IRS overwhelmed by proposed “Offers in Compromise”

The Treasury Inspector General for Tax Administration (TIGTA) recently issued a report addressing the IRS’s handling of tax offers in compromise (OIC). An OIC is a proposed agreement between a taxpayer and the federal government that settles a tax liability for payment of less than the full amount owed. The TIGTA summarized its findings as follows:

TIGTA found that the IRS did not always contact taxpayers when promised, and inventory backlogs caused processing delays. …

TIGTA reviewed a statistically valid sample of offers and found the IRS did not process all offers timely. In 73 (74 percent) of 99 offers, the IRS failed to contact the taxpayer by the promised date. TIGTA estimates that 9,509 taxpayers who submitted offers between July 1 and December 31, 2010, may not have been contacted when promised.

Additionally, as of October 25, 2011, there were 7,472 unassigned offers in holding queues awaiting assignment to OIC staff. TIGTA found that one processing site had more than four times as many unassigned offers from self-employed taxpayers compared with the other site, and 37 percent of the offers were more than six months old.”

Delays are obviously frustrating to the taxpayers involved. However, delays also provide uncertainty to the taxpayers involved, who are unable to proceed with other transactions until they know whether their tax liabilities will be resolved.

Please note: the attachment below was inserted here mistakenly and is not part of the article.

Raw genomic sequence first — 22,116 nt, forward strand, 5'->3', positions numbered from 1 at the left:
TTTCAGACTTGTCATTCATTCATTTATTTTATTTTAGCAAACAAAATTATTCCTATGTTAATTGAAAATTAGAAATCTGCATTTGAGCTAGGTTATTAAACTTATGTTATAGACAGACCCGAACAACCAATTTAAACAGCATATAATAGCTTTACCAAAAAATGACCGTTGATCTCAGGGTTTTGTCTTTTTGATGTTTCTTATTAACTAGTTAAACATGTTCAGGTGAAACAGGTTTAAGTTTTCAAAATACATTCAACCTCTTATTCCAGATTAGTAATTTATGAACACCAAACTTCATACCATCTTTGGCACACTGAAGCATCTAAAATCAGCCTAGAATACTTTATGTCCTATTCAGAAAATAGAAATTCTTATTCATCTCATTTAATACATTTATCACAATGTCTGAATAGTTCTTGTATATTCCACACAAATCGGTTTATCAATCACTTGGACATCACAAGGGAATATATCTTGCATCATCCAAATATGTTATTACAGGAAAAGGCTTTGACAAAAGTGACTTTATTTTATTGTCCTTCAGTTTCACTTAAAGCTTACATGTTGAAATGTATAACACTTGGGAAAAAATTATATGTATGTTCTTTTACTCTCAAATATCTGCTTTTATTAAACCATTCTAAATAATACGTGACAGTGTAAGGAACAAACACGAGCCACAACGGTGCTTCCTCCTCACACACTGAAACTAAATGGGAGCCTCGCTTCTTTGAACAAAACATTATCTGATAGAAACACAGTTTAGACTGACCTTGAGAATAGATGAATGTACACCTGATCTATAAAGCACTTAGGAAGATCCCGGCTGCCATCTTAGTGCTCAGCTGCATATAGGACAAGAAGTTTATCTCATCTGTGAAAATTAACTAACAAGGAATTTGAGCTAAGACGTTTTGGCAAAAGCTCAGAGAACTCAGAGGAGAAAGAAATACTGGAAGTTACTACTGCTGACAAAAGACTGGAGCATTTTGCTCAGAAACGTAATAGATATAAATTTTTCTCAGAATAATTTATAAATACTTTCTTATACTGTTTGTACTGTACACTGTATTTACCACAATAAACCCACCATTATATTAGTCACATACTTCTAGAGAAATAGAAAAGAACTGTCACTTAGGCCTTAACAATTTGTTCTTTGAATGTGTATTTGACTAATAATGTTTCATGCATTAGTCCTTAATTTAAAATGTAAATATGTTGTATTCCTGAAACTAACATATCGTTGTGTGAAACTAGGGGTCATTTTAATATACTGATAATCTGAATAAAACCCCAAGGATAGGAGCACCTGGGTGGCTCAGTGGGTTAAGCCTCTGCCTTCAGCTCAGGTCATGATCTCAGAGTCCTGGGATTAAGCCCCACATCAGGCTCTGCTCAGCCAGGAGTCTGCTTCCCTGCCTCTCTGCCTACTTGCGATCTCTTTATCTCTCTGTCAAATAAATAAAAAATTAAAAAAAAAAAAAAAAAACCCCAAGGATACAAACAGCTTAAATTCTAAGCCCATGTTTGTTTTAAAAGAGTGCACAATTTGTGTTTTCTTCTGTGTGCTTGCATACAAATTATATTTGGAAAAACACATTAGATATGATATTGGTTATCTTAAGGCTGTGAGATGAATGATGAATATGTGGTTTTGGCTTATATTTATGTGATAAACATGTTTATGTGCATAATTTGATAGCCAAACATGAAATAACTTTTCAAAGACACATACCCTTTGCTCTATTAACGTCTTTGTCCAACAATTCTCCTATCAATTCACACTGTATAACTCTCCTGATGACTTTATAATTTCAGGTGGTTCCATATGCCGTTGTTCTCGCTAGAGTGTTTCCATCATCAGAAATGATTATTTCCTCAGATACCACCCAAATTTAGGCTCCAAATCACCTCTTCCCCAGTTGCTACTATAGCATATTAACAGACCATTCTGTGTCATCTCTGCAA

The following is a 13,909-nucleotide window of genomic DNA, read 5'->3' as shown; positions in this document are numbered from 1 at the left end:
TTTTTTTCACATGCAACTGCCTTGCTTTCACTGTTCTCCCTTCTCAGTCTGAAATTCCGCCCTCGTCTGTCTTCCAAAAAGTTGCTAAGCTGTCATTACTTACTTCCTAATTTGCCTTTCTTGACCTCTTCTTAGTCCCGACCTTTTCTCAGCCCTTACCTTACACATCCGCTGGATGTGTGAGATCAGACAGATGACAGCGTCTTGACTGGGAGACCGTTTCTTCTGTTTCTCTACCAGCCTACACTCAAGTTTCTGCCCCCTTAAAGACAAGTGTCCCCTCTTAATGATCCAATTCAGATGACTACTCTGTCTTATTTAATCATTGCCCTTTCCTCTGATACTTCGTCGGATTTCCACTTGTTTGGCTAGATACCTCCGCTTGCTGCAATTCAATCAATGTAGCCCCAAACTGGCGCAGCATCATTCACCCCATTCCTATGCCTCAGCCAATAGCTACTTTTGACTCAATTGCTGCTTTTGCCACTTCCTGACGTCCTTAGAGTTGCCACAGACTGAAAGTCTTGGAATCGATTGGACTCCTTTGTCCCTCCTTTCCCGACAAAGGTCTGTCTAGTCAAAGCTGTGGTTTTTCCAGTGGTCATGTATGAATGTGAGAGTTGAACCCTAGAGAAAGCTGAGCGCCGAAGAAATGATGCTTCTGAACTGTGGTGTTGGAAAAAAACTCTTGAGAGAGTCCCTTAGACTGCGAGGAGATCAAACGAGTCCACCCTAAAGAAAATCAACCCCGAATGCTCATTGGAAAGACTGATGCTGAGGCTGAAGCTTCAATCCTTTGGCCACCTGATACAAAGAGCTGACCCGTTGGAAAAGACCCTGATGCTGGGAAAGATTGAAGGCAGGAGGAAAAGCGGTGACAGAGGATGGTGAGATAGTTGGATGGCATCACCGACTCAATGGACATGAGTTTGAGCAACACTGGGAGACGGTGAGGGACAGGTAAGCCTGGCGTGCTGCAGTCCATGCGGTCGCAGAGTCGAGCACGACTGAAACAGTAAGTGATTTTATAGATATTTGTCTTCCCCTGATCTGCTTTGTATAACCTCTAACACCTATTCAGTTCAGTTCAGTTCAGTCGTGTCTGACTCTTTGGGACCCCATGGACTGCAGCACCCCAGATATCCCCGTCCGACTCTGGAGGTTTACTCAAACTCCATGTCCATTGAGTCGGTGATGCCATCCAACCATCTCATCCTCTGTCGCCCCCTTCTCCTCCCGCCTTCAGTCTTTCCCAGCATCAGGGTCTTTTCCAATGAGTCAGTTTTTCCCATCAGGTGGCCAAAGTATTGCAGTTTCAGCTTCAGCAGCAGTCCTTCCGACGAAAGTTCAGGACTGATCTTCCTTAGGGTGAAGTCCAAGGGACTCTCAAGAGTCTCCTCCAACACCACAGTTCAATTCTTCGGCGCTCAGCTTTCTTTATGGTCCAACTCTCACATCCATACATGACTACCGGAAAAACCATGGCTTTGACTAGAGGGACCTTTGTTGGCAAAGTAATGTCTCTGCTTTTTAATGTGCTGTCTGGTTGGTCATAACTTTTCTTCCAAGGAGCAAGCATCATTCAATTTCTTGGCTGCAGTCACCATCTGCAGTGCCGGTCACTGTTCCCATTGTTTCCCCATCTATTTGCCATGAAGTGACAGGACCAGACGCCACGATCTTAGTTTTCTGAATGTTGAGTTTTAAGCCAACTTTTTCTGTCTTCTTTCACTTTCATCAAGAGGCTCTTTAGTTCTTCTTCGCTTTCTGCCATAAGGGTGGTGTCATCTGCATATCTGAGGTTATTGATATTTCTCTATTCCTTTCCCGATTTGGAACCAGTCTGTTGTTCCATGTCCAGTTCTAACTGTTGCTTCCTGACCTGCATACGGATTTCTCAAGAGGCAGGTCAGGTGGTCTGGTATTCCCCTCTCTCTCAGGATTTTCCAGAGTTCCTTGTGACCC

TIGTA’s data covered data through December 31, 2010. The TIGTA concluded that one reason for the large backlog was the poor economy, which made it more difficult for taxpayers to pay what the IRS thought was owing.

The TIGTA made suggestions for improving the large backlog. The IRS agreed with all recommendations.

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1 comment

  1. Frankly what I hear ‘from the trenches’ is that the IRS is overwhelmed in almost every respect because of shortsighted cutbacks in personnel by congress combined with increases in almost every area of their work such as an increase in attempted fraudulent filings.

    Regarding OICs in particular they are being fed by the advertisements of firms offering easy help from tax burdens. In many cases though the over-their-heads taxpayer might be better served by setting up an installment payment plan. The basic presumption of the IRS in reviewing an OIC is that every spare dollar above the most basic of living expenses is theirs. Thus the terms they might get from an OIC and the terms they could propose in a payment plan might be the same, while the paperwork requirements and costs are much lower.

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